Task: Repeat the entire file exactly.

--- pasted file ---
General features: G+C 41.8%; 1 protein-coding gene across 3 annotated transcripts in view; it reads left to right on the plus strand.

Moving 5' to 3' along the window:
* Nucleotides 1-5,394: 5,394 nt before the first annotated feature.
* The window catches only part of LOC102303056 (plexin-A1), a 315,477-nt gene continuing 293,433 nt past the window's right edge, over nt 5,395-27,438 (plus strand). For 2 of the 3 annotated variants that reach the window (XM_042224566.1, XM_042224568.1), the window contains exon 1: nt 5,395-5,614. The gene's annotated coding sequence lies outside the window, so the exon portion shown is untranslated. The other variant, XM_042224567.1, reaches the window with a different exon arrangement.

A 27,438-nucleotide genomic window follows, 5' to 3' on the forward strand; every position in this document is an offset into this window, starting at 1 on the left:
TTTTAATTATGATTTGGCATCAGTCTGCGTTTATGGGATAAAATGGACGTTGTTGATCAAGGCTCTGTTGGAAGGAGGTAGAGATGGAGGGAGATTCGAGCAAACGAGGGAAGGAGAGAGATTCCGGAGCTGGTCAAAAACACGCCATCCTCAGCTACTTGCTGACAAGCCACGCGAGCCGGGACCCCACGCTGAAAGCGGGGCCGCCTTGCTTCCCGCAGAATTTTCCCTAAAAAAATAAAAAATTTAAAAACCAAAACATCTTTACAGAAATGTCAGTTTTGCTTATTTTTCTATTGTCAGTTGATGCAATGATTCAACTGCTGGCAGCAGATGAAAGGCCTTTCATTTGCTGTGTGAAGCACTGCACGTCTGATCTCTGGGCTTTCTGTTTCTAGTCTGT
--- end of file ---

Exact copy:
General features: G+C 41.8%; 1 protein-coding gene across 3 annotated transcripts in view; it reads left to right on the plus strand.

Moving 5' to 3' along the window:
* Nucleotides 1-5,394: 5,394 nt before the first annotated feature.
* The window catches only part of LOC102303056 (plexin-A1), a 315,477-nt gene continuing 293,433 nt past the window's right edge, over nt 5,395-27,438 (plus strand). For 2 of the 3 annotated variants that reach the window (XM_042224566.1, XM_042224568.1), the window contains exon 1: nt 5,395-5,614. The gene's annotated coding sequence lies outside the window, so the exon portion shown is untranslated. The other variant, XM_042224567.1, reaches the window with a different exon arrangement.

A 27,438-nucleotide genomic window follows, 5' to 3' on the forward strand; every position in this document is an offset into this window, starting at 1 on the left:
TTTTAATTATGATTTGGCATCAGTCTGCGTTTATGGGATAAAATGGACGTTGTTGATCAAGGCTCTGTTGGAAGGAGGTAGAGATGGAGGGAGATTCGAGCAAACGAGGGAAGGAGAGAGATTCCGGAGCTGGTCAAAAACACGCCATCCTCAGCTACTTGCTGACAAGCCACGCGAGCCGGGACCCCACGCTGAAAGCGGGGCCGCCTTGCTTCCCGCAGAATTTTCCCTAAAAAAATAAAAAATTTAAAAACCAAAACATCTTTACAGAAATGTCAGTTTTGCTTATTTTTCTATTGTCAGTTGATGCAATGATTCAACTGCTGGCAGCAGATGAAAGGCCTTTCATTTGCTGTGTGAAGCACTGCACGTCTGATCTCTGGGCTTTCTGTTTCTAGTCTGT